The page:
Diabetes skills framework launched.
Subject: Medical societies (Services)
Registered nurses (Practice)
Registered nurses (Training)
Professional development (Methods)
Diabetes (Care and treatment)
Pub Date: 02/01/2009
Publication: Name: Kai Tiaki: Nursing New Zealand Publisher: New Zealand Nurses' Organisation Audience: Trade Format: Magazine/Journal Subject: Health; Health care industry Copyright: COPYRIGHT 2009 New Zealand Nurses' Organisation ISSN: 1173-2032
Issue: Date: Feb, 2009 Source Volume: 15 Source Issue: 1
Topic: Event Code: 360 Services information; 200 Management dynamics; 280 Personnel administration
Product: Product Code: 8622000 Medical Associations; 8043110 Nurses, Registered NAICS Code: 81392 Professional Organizations; 621399 Offices of All Other Miscellaneous Health Practitioners SIC Code: 8621 Professional organizations; 8049 Offices of health practitioners, not elsewhere classified
Organization: Organization: New Zealand Nurses Organisation
Geographic: Geographic Scope: New Zealand Geographic Code: 8NEWZ New Zealand
Accession Number: 194904204
Full Text: A National Diabetes Nursing Knowledge and Skills Framework is to have its national launch in Hastings on February 23. The launch is being hosted by the Hawke's Bay District Health Board (DHB), the Ministry of Health and NZNO's diabetes nurse specialist section.

Presentations at the one-day workshop following the launch will be given by framework author and nurse practitioner at MidCentral DHB Helen Snell; staff from the Western Institute of Technology where the framework is being used to redevelop a postgraduate paper for health professionals in diabetes; organisations that have already used the framework in the professional development of primary health care nurses, and the accreditation board of the diabetes nurse specialist section. The workshop will explore how the framework is being implemented and its future potential.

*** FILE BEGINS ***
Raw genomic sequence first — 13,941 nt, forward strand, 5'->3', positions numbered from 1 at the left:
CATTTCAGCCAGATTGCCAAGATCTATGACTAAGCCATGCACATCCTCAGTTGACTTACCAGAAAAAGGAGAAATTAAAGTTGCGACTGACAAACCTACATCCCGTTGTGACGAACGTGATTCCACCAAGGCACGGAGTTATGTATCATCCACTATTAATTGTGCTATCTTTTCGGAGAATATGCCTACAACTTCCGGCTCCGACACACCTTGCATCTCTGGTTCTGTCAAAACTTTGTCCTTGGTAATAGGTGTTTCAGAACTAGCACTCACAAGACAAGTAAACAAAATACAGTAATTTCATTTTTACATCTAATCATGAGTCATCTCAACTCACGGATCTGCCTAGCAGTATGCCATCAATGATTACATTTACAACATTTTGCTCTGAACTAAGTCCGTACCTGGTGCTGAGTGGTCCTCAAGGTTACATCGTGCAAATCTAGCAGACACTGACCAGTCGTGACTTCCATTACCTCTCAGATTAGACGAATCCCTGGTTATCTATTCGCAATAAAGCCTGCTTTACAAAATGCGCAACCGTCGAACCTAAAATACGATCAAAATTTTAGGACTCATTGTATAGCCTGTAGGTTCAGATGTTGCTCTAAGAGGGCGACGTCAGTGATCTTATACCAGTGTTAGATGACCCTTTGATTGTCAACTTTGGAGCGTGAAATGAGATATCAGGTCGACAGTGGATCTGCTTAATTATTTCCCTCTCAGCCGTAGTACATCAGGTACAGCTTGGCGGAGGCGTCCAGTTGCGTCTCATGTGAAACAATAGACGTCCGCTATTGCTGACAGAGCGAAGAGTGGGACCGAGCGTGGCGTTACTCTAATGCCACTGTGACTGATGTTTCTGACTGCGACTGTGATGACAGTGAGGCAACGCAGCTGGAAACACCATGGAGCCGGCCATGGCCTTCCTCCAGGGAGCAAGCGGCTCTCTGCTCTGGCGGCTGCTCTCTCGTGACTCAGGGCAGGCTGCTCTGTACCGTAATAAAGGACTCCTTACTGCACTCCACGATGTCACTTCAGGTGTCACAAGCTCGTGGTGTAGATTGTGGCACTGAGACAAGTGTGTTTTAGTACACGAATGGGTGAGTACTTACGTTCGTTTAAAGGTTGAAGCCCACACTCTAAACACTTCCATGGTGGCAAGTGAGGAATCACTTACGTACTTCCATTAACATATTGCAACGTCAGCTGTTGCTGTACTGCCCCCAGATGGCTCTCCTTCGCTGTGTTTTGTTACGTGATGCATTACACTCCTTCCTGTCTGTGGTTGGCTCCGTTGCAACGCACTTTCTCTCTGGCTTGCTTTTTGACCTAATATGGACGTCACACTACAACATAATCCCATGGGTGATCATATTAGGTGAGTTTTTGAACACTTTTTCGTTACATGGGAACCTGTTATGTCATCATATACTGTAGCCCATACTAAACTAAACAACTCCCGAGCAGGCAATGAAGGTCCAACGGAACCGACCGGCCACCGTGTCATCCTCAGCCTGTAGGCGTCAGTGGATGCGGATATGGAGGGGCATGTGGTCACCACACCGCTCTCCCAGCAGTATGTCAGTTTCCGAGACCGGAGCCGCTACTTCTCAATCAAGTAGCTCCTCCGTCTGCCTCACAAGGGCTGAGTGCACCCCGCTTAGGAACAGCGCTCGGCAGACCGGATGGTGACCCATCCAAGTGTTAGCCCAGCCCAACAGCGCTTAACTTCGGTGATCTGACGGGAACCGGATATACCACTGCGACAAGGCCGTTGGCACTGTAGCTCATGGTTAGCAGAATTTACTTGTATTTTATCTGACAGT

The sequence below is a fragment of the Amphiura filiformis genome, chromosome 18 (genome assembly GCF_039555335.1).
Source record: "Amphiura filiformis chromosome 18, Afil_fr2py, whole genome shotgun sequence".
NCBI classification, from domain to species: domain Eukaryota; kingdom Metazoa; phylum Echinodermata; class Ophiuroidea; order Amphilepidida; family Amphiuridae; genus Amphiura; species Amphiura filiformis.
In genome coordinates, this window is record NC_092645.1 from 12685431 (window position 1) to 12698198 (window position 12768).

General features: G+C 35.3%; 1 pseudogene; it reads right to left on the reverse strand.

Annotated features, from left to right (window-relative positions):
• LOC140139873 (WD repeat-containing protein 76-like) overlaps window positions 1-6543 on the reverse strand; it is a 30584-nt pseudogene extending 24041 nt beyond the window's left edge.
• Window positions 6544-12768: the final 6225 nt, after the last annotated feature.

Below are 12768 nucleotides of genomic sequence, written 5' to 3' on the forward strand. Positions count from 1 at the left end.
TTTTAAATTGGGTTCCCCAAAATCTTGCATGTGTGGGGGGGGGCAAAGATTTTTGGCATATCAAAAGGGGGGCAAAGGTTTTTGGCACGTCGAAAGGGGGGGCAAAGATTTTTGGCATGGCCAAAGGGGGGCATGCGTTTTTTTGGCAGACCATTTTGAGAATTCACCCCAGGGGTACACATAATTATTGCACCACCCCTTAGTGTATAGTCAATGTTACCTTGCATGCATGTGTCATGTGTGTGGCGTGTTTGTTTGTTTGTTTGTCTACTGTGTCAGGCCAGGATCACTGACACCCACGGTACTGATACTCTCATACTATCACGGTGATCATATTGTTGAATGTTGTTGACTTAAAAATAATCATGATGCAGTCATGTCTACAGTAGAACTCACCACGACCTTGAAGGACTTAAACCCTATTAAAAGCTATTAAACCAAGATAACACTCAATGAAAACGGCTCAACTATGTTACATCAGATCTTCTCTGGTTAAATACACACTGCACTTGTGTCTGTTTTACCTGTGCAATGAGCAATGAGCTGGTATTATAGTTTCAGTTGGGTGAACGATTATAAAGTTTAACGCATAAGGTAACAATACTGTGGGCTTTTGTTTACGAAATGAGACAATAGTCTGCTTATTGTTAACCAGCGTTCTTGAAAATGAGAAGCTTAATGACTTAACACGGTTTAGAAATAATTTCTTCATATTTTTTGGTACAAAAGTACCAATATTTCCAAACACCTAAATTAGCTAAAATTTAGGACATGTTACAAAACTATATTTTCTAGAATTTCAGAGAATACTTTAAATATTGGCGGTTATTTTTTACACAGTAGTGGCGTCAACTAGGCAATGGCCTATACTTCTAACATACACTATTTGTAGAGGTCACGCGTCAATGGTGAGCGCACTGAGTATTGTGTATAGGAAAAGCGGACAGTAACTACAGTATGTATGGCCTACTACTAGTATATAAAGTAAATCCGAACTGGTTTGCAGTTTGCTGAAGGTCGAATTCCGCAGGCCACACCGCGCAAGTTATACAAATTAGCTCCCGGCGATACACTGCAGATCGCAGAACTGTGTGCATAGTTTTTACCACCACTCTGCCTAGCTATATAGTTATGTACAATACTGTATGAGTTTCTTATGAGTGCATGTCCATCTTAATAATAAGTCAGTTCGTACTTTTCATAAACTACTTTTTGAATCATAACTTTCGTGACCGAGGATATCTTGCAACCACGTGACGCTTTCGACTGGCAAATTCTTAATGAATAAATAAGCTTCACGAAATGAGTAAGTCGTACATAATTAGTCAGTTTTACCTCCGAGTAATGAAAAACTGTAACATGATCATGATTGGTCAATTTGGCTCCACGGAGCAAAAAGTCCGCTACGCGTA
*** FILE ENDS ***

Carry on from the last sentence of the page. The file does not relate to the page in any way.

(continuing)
Snell has been working on the framework for the last three years. It has been developed to assist all registered nurses to demonstrate they are competent in providing the required care and education for people with diabetes and related co-morbidities, whatever their practice setting. To promote best practice, the framework is linked to national guidelines, standards of practice and the Nursing Council's competencies for registration. "All nurses, regardless of their area of practice, are likely to have contact with people with diabetes and will therefore require some level of capability in diabetes nursing care," said Snell.

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As well as having implications for nurses in all practice settings, the framework will be relevant to employers, professional development and recognition programmes, and in undergraduate and postgraduate nursing education curriculum development. It seeks to minimise risk by ensuring all staff know the standard of care required in the specialty and are capable to provide that care.

"For nurses undertaking the diabetes nurses' specialist accreditation pathway, this framework is an effective tool to assist them in preparing their specialist portfolio," said chair of the diabetes specialist section Mary Yiannoutsos.

The framework will be on the NZNO website (www.nzno.org.nz) later this month.
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